Washington Apple Pi

A Community of Apple iPad, iPhone and Mac Users

Catching up on McDonald’s: TCS passes 100,000 messages

By Lawrence I. Charters

Washington Apple Pi Journal, reprint information

On Friday, July 24, 2009, Karen Ackoff posted the 100,000th message on the "new" TCS, a Web-based forum run by Washington Apple Pi. While the TCS dates back to the very early 1980s, and was once based on a single modem talking to a single Apple II, the current TCS has more modern underpinnings, and is a 21st century creation.

From the very beginnings, the TCS (which originally stood for Tele Communications Systems, but now stands for nothing except "TCS") was a social networking community, even before the term "social networking" became popular. Bringing together owners of Macintosh computers, iPods, government workers, contractors and other members of Washington Apple Pi, the original modem-based system accepted over a half million telephone calls, keeping a small fleet of Apple II computers very busy for two decades.

The current version of the TCS is a single machine, and like almost everything else in the world is connected to the Internet via the Web. Using nothing more than a Web browser, Pi members can log in to the TCS 24 hours a day and ask, or provide, advice on hardware and software, job opportunities, or almost anything else they care to discuss. This single computer handles a much heavier load than the fleet of Apple IIs ever did, and far more reliably: on average, one Apple II or modem needed to be reset every week; some weeks, repairing accumulated damage and getting all the pieces working again took days.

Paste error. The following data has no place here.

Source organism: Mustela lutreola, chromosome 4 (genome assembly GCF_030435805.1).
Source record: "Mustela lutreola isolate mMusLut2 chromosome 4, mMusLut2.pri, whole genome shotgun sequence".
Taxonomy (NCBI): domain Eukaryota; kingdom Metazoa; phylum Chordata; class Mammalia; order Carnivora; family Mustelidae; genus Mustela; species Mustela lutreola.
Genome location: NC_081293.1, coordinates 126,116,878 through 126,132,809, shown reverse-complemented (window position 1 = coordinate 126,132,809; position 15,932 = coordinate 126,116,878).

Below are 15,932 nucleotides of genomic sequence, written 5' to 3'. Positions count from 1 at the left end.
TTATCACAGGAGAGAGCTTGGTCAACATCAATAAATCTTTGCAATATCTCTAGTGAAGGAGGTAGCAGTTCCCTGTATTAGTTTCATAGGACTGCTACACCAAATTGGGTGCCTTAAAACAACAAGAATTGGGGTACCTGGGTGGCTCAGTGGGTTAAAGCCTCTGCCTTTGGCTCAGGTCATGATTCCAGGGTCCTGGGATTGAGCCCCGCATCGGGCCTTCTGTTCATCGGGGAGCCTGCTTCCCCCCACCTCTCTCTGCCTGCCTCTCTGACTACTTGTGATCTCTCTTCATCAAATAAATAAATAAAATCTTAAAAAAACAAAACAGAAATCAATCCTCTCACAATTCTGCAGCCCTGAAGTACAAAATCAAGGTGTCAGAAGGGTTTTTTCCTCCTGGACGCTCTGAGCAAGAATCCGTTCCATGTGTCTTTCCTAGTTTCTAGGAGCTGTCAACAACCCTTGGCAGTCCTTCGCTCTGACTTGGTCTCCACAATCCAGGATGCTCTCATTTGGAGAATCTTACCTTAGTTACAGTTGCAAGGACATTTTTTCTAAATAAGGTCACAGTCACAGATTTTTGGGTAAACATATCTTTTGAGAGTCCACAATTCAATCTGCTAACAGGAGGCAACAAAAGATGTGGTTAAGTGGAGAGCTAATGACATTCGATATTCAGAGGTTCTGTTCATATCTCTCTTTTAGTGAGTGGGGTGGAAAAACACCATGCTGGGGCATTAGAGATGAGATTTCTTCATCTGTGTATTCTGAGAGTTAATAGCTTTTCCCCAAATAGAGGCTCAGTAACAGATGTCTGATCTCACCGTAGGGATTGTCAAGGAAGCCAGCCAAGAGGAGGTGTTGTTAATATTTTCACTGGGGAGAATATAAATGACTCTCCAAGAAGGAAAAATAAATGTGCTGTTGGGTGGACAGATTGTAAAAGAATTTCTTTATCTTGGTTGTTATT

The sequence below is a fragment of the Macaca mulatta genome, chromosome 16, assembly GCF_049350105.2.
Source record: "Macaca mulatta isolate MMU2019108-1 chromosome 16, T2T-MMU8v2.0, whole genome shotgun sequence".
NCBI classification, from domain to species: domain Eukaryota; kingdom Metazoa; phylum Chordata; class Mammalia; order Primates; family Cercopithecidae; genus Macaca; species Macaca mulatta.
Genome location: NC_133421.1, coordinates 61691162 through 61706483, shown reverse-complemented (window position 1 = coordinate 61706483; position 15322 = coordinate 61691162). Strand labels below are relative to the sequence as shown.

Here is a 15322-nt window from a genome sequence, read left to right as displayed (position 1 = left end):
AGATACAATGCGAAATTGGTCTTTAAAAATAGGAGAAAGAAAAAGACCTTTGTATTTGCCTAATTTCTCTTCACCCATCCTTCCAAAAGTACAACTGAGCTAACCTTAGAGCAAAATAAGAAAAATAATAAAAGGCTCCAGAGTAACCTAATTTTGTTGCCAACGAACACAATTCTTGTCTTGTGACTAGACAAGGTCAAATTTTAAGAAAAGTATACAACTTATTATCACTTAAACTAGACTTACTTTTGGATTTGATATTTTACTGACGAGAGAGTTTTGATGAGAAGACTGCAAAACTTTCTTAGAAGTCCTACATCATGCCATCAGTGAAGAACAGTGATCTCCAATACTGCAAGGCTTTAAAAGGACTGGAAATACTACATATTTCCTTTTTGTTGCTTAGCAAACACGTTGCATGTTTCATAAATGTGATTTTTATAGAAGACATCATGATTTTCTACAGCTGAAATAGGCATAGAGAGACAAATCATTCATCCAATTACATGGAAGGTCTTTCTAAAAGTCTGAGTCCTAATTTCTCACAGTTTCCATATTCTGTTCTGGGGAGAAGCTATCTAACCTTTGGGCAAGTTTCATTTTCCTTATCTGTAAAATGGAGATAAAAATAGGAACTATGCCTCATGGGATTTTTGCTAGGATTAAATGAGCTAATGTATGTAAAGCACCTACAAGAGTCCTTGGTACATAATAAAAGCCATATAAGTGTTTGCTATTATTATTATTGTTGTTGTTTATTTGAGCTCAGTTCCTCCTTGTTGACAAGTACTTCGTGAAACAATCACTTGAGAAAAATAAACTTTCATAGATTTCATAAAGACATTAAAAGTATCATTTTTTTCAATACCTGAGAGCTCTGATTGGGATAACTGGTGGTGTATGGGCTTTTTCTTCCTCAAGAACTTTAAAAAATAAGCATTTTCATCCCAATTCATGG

Karen Ackoff's posting was typical for the TCS. Karen was concerned about a security system she was installing in her home. Two different sets of contractors were blaming one another for setup problems, and Karen asked if others had any experience that might prove of value. This sparked a string of 30 messages over the next four days as members discussed different ways to wire security systems, different issues the installers might encounter, how to deal with prickly neighbors when you do anything "modern" in an historic neighborhood, and similar topics. Some messages were posted in the morning, most in the afternoon; one was posted at midnight.

The “new” TCS, by the way, had its first posting on April 22, 2003 at, ahem, 3:39 a.m. On average, roughly 120 messages are read by members for every one posted; about the only quiet time is between 4 and 5 a.m.

Karen, by the way, lives in the Midwest, and not in the DC-Baltimore metro area. The TCS has also had members post messages from Europe, Asia, South America, and a few U.S. Navy ships in the Indian Ocean.

For nearly three decades, in any and every incarnation, the TCS has served as the Pi's 24-hour-a-day general meeting, a place where you can ask, and receive, technical advice, wax lyrical about new restaurants or old movies, or share a pun or silly joke. It is the place to be if you or your Mac (or iPod, or iPhone, or Newton, or...) needs a friendly ear at noon, or closer to midnight.

Try it: http://tcs.wap.org/